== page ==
// Export the auto-generated hook for the `getPost` query endpointexport const { useGetPostsQuery } = apiSlice

RTK Query's functionality is based on a single method, called createApi. All of the Redux Toolkit APIs we've seen so far are UI-agnostic, and could be used with any UI layer. The RTK Query core logic is the same way. However, RTK Query also includes a React-specific version of createApi, and since we're using RTK and React together, we need to use that to take advantage of RTK's React integration. So, we import from '@reduxjs/toolkit/query/react' specifically.

API Slice Parameters#

When we call createApi, there are two fields that are required:

  • baseQuery: a function that knows how to fetch data from the server. RTK Query includes fetchBaseQuery, a small wrapper around the standard fetch() function that handles typical processing of requests and responses. When we create a fetchBaseQuery instance, we can pass in the base URL of all future requests, as well as override behavior such as modifying request headers.
  • endpoints: a set of operations that we've defined for interacting with this server. Endpoints can be queries, which return data for caching, or mutations, which send an update to the server. The endpoints are defined using a callback function that accepts a builder parameter and returns an object containing endpoint definitions created with builder.query() and builder.mutation().

createApi also accepts a reducerPath field, which defines the expected top-level state slice field for the generated reducer. For our other slices like postsSlice, there's no guarantee that it will be used to update state.posts - we could have attached the reducer anywhere in the root state, like someOtherField: postsReducer. Here, createApi expects us to tell it where the cache state will exist when we add the cache reducer to the store. If you don't provide a reducerPath option, it defaults to 'api', so all your RTKQ cache data will be stored under state.api.

If you forget to add the reducer to the store, or attach it at a different key than what is specified in reducerPath, RTKQ will log an error to let you know this needs to be fixed.

Defining Endpoints#

The first part of the URL for all requests is defined as '/fakeApi' in the fetchBaseQuery definition.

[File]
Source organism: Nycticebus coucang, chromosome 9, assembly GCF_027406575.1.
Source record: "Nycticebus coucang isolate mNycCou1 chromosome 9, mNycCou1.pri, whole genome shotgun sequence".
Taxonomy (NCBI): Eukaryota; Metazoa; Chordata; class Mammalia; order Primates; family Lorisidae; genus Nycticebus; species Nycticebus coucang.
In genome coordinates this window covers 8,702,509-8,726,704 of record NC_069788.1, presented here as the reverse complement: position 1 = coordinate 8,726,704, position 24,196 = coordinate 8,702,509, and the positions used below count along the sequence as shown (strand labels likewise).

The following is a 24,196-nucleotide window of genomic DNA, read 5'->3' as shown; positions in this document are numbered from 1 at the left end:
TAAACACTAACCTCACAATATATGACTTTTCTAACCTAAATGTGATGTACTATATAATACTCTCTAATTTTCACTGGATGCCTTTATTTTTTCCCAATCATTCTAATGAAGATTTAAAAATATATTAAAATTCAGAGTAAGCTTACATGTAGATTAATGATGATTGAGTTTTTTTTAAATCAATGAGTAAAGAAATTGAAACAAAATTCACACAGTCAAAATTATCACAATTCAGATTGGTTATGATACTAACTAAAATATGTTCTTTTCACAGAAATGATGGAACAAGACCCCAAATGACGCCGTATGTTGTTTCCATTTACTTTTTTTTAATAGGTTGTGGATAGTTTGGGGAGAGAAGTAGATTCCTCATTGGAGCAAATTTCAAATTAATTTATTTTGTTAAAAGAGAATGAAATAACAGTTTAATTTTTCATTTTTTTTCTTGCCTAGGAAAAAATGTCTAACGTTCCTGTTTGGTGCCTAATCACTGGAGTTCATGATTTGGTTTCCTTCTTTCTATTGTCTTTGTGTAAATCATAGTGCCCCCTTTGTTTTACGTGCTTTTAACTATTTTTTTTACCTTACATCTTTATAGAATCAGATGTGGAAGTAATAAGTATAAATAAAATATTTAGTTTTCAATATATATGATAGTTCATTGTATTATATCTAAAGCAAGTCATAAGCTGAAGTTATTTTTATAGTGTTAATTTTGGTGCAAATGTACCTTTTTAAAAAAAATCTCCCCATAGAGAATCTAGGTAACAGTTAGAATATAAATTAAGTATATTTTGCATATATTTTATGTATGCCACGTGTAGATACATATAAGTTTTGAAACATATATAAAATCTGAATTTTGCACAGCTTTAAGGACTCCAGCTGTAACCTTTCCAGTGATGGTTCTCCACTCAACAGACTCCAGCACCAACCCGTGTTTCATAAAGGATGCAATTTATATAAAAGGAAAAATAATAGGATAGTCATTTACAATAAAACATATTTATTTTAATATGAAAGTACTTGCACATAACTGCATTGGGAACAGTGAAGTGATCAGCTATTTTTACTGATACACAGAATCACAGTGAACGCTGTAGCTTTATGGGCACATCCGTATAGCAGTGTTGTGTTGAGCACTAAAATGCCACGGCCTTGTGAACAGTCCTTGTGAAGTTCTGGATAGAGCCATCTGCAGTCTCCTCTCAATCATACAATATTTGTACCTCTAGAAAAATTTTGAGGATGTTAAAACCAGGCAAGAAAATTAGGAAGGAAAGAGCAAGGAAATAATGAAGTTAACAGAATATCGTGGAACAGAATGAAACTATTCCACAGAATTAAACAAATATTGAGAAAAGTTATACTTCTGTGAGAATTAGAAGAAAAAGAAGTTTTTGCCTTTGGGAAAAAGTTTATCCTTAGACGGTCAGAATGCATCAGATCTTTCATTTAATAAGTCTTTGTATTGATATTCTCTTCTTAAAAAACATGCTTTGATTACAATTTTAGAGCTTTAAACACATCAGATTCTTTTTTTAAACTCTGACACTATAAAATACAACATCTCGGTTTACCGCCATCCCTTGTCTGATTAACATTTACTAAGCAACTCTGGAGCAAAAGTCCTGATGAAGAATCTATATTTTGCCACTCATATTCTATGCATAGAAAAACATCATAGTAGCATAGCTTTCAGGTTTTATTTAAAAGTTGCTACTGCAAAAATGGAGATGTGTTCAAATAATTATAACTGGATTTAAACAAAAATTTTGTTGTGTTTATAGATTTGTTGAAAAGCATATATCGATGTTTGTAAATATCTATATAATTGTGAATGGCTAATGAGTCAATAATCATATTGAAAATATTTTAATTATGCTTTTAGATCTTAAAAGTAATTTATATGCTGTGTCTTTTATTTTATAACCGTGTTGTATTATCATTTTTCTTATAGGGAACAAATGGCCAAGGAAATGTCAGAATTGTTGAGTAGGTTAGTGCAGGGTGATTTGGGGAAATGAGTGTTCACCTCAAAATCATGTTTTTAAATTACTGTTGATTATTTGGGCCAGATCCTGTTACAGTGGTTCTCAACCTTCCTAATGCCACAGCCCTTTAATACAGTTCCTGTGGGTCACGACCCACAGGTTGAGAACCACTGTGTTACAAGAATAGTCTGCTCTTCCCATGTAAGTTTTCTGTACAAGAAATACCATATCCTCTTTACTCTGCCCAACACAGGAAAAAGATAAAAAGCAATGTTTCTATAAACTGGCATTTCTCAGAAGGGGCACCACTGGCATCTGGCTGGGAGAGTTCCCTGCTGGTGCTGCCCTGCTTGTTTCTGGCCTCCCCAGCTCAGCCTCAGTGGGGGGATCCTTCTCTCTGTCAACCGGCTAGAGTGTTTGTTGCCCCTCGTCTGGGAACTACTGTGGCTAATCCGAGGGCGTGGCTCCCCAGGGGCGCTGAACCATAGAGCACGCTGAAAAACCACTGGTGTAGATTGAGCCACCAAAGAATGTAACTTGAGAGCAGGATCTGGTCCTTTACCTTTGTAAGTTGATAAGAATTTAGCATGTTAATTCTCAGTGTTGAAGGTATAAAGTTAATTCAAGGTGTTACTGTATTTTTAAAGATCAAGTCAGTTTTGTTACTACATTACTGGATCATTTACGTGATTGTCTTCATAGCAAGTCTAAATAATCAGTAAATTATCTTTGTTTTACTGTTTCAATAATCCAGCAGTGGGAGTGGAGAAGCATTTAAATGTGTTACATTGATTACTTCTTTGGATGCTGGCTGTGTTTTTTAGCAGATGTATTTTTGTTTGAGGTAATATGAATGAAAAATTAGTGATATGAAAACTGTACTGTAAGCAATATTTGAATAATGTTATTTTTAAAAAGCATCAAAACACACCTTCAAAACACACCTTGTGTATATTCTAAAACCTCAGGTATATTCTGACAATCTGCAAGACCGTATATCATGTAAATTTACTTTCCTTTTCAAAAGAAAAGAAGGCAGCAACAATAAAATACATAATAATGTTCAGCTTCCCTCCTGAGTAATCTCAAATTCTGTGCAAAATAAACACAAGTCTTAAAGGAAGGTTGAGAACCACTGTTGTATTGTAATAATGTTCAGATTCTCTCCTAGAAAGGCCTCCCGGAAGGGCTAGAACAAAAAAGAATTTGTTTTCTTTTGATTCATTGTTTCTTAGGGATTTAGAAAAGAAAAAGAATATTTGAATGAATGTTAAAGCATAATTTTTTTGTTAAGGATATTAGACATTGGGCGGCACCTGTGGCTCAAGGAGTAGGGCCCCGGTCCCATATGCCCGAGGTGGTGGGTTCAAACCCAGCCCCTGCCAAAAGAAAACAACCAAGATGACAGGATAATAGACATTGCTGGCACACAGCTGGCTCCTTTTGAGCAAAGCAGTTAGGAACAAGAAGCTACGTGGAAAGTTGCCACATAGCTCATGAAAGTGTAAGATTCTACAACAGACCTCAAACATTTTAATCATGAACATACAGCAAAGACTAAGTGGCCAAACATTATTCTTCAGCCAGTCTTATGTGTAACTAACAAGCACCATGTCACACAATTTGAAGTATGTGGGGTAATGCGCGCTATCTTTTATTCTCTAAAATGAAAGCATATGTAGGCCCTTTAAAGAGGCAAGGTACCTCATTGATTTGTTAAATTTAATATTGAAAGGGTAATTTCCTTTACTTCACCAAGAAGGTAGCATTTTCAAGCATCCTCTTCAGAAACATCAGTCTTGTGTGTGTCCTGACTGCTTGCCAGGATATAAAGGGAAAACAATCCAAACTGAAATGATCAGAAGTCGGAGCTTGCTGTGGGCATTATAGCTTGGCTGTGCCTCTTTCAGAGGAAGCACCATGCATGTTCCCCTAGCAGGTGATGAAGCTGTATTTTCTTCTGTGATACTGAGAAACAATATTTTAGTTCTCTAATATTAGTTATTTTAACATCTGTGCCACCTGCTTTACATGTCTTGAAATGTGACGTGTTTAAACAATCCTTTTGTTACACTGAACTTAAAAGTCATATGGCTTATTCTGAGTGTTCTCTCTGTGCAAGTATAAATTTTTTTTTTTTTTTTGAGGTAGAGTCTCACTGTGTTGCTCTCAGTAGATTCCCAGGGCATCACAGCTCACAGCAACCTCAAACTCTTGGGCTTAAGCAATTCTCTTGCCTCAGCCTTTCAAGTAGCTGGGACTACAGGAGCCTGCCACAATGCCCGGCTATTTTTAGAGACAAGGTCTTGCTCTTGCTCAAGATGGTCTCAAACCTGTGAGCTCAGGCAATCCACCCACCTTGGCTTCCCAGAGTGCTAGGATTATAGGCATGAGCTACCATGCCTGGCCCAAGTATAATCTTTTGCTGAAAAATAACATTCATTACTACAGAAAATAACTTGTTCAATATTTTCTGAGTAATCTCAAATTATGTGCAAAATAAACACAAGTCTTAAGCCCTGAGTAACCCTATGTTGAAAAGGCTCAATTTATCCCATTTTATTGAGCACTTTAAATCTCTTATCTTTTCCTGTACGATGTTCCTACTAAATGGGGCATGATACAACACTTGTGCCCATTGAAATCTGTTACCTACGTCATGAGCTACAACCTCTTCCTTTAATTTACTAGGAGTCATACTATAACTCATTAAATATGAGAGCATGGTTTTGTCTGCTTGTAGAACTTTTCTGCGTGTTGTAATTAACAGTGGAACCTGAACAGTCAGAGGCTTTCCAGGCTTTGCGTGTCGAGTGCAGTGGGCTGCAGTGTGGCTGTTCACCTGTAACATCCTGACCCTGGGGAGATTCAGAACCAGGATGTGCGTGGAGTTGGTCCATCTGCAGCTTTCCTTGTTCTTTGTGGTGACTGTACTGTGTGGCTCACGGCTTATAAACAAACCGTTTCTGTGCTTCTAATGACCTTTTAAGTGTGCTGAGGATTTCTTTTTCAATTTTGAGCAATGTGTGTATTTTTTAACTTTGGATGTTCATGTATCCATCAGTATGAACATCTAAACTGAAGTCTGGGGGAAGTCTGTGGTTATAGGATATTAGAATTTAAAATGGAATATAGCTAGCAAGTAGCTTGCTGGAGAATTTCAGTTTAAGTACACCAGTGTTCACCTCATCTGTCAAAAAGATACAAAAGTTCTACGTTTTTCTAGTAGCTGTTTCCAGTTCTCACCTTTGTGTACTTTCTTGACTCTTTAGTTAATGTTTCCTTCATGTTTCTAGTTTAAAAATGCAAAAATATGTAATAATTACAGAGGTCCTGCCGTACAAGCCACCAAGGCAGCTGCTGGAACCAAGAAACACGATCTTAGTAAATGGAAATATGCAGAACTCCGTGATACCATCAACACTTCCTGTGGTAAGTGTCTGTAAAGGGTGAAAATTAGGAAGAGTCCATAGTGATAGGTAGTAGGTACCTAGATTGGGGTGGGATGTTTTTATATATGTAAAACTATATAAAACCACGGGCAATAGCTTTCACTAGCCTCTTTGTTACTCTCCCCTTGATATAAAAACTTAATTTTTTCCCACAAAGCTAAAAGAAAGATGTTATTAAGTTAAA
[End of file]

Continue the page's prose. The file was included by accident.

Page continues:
For our first step, we want to add an endpoint that will return the entire list of posts from the fake API server. We'll include an endpoint called getPosts, and define it as a query endpoint using builder.query(). This method accepts many options for configuring how to make the request and process the response. For now, all we need to do is supply the remaining piece of the URL path by defining a query option, with a callback that returns the URL string: () => '/posts'.

By default, query endpoints will use a GET HTTP request, but you can override that by returning an object like {url: '/posts', method: 'POST', body: newPost} instead of just the URL string itself. You can also define several other options for the request this way, such as setting headers.

Exporting API Slices and Hooks#

In our earlier slice files, we just exported the action creators and the slice reducers, because those are all that's needed in other files. With RTK Query, we typically export the entire "API slice" object itself, because it has several fields that may be useful.

Finally, look carefully at the last line of this file. Where's this useGetPostsQuery value coming from?

RTK Query's React integration will automatically generate React hooks for every endpoint we define! Those hooks encapsulate the process of triggering a request when a component mounts, and re-rendering the component as the request is processed and data is available. We can export those hooks out of this API slice file for use in our React components.

The hooks are automatically named based on a standard convention:

  • use, the normal prefix for any React hook
  • The name of the endpoint, capitalized
  • The type of the endpoint, Query or Mutation

In this case, our endpoint is getPosts and it's a query endpoint, so the generated hook is useGetPostsQuery.

Configuring the Store#

We now need to hook up the API slice to our Redux store. We can modify the existing store.js file to add the API slice's cache reducer to the state. Also, the API slice generates a custom middleware that needs to be added to the store. This middleware must be added as well - it manages cache lifetimes and expiration.